A CHOLERA outbreak in two north-ern districts of Zimbabwe has so far claimed the lives of 26 people, aid agencies reported on Monday. According to the UN Children’s Fund (Unicef) a total of 173 cholera cases have be
en recorded in Kariba (Mashonaland West) and Binga (Matabeleland North) since the outbreak in mid-October.
Unicef said although unsafe drinking water was the main cause for the rapid spread of the disease in the affected communities, “poor communication from the Ministry of Health and Child Welfare” headed by David Parirenyatwa was to blame for the slow response to the outbreak.
The agency warned that as the rainy season approached, the current critical shortage of chemicals to treat water could heighten the danger of cholera and other waterborne diseases.
Last week it was reported that a major supplier of water treatment chemicals had cut supplies to the Harare city council for allegedly failing to pay a debt of $3,2 billion.
In response to the outbreak, Unicef had dispatched 140 000 water treatment tablets and was in the process of procuring water containers and chlorinated lime for decontaminating water. As households across the country continued to battle with economic difficulties, the World Food Programme (WFP) this week reported an increase in the number of children under five years registering retarded growth in Harare and Bulawayo.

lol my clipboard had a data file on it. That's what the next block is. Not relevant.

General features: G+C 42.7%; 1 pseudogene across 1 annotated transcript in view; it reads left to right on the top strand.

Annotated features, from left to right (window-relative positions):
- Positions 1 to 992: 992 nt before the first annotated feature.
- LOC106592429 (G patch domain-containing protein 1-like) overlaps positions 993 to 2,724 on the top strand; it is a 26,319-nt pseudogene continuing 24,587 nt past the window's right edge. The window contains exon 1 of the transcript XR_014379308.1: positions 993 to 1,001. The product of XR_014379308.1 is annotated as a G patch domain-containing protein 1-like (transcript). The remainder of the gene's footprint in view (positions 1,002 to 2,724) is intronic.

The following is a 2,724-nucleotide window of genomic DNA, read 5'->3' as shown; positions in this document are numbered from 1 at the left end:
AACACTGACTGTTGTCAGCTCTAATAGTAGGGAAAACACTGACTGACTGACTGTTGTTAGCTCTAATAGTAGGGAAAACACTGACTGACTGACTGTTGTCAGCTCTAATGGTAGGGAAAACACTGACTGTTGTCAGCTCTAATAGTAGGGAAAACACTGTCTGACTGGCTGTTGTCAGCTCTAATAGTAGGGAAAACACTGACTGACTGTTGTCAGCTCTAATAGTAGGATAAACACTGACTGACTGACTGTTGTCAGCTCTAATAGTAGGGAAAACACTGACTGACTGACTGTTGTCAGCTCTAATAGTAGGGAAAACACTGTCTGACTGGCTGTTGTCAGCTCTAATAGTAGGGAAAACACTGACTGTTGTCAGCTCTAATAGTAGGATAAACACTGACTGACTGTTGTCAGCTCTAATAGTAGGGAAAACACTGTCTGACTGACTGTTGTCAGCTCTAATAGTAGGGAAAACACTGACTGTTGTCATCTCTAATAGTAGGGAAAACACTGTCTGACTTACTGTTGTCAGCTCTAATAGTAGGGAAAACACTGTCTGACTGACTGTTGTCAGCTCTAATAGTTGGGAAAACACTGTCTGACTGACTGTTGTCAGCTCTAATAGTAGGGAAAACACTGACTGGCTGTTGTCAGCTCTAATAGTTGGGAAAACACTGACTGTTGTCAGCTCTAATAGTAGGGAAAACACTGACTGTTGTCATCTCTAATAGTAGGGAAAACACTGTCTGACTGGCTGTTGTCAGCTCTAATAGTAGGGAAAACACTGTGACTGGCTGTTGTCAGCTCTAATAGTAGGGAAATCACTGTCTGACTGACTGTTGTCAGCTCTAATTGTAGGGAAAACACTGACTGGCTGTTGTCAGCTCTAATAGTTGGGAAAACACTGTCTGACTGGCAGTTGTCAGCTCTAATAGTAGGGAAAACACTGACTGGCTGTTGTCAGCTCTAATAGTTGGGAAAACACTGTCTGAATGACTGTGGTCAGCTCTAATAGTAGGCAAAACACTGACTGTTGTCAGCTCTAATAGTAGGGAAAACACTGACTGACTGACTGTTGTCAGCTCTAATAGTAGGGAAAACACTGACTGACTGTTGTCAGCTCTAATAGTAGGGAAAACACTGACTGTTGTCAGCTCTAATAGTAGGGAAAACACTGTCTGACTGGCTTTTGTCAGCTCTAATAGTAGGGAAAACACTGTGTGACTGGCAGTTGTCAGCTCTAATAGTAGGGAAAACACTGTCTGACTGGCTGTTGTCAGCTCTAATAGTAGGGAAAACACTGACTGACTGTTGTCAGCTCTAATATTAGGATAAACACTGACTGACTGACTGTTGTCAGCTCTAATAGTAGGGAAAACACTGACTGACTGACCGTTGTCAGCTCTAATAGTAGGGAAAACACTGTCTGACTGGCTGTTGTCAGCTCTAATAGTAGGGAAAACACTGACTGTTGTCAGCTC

In its latest situation report, WFP noted that although some 35 000 of these children were enrolled for supplementary feeding at 20 clinics across the capital, there had been a 30% readmission of malnourished children at Harare Hospital.
Despite Unicef’s efforts to assist the growing number of children in need, HIV/Aids had exacerbated the situation.
“Retarded growth is a direct result of the lack of food, especially varied food. Urban households cannot afford the food basket, which means children are not getting the required nutritional intake. What has made the situation worse is, of course, the HIV/Aids pandemic,” Unicef information officer Shantha Bloemen told Irin.
Health care centres have remarked that many of the children who are readmitted have HIV.